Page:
Published 25 Sep 2020
Insurance - What do you need to consider when buying a home?
We've teamed up with our friends at SRC Mortgage Solutions to discuss what insurance you need to consider when buying a home:
When it comes to protecting things of value, most people do not think twice about buying insurance. Holiday insurance and pet insurance are two examples that most people purchase without a second thought.
However, when it comes to protecting a home, things become a little more complicated. In this article we look at the types of protection that home buyers should consider.
Broadly speaking there are two types of protection to consider. The first will protect the building and contents and the second protects the buyer against loss of income.
Buildings and Contents Insurance
If you are buying with a mortgage, then the lender will require you to insure the building. They need to know that in the event of a disaster that the building can be repaired, and their interest is protected.
If you are buying a leasehold property, it is likely that the buildings will be automatically insured through a group policy arranged by the landlord. You will pay your share of the policy premium via your monthly service charges.
If you are buying a freehold policy, then you will need to arrange the policy yourself. If you are using a mortgage broker, they should be able to help you with this.
Your solicitor will normally check that you have buildings insurance in place prior to completion, but you should not rely on this. Ultimately it is your responsibility to ensure that the building is insured and that the policy is renewed annually.
Contents insurance is optional and will protect your possessions in the event of fire, theft, or flood. You need to assess the value of your contents to determine whether this cover is required but as the cost of cover is normally quite low it makes sense at least have a basic policy in place.
Nobody likes to think that the worst will happen but if you are buying a property jointly, or have a young family, you may want to think about what would happen if you were no longer around. Would your partner and/or dependants be able to remain in the home?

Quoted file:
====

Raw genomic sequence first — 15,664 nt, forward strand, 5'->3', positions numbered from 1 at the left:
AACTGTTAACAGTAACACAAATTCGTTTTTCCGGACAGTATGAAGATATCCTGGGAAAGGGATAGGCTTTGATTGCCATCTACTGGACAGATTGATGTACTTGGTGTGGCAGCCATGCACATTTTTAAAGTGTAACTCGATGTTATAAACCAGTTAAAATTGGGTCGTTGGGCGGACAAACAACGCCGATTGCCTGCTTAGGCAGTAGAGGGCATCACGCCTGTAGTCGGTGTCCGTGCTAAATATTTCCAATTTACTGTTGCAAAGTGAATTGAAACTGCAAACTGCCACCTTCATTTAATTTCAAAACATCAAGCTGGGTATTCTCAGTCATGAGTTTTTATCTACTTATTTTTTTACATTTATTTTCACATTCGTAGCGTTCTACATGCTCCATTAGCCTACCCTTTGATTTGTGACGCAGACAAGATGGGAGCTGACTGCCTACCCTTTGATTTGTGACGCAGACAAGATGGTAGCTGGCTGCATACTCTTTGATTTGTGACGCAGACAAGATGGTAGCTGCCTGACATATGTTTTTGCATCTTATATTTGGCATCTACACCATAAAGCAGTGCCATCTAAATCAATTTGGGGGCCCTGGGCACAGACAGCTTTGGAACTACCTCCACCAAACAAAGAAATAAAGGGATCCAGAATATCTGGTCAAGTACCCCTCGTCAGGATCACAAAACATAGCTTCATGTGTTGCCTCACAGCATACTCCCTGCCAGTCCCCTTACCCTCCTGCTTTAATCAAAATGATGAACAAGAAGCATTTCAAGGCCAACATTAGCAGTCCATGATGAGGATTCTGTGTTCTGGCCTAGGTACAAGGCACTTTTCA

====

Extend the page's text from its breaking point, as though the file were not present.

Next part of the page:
Taking out a life insurance policy could mean that those left behind are financially secure and can remain in the home.
Losing your job can have a serious impact on your financial situation and could ultimately lead to you needing to sell the property if you are unable to meet your mortgage payments. Some Government assistance may be available to help but any benefits received are now repayable when your situation improves.
Unemployment insurance is designed to provide a monthly payment if you are made redundant. The amount of benefit can be set at the outset, but as with most things, the higher the benefit you select the more the policy will likely cost.
Ill Health Insurance
Ill health can have a devastating affect on your lifestyle and ability to work. If your unable to work, then quite obviously your income will stop. If your illness is short-term this may not be a problem but if your condition is serious, then you may be forced to sell your home.
To understand whether ill health is a problem for you, you first need to understand what protection your employer provides. If you are employed in the public sector, it may be that you receive six months full pay followed by six months half pay if you become ill. If you work in the private sector you may be lucky to work for an employer that provides an income protection scheme as part of your benefits.
Unfortunately, if you are self-employed, you will be reliant on the state for support and this protection is minimal.
So, what should you buyers do?
We would recommend that buyers seek professional advice from their lender or mortgage broker to establish their insurance needs. A good adviser should be able to work out any shortfalls and suggest suitable solutions.
Remember your home may be at risk if you are unable to keep up your repayments.
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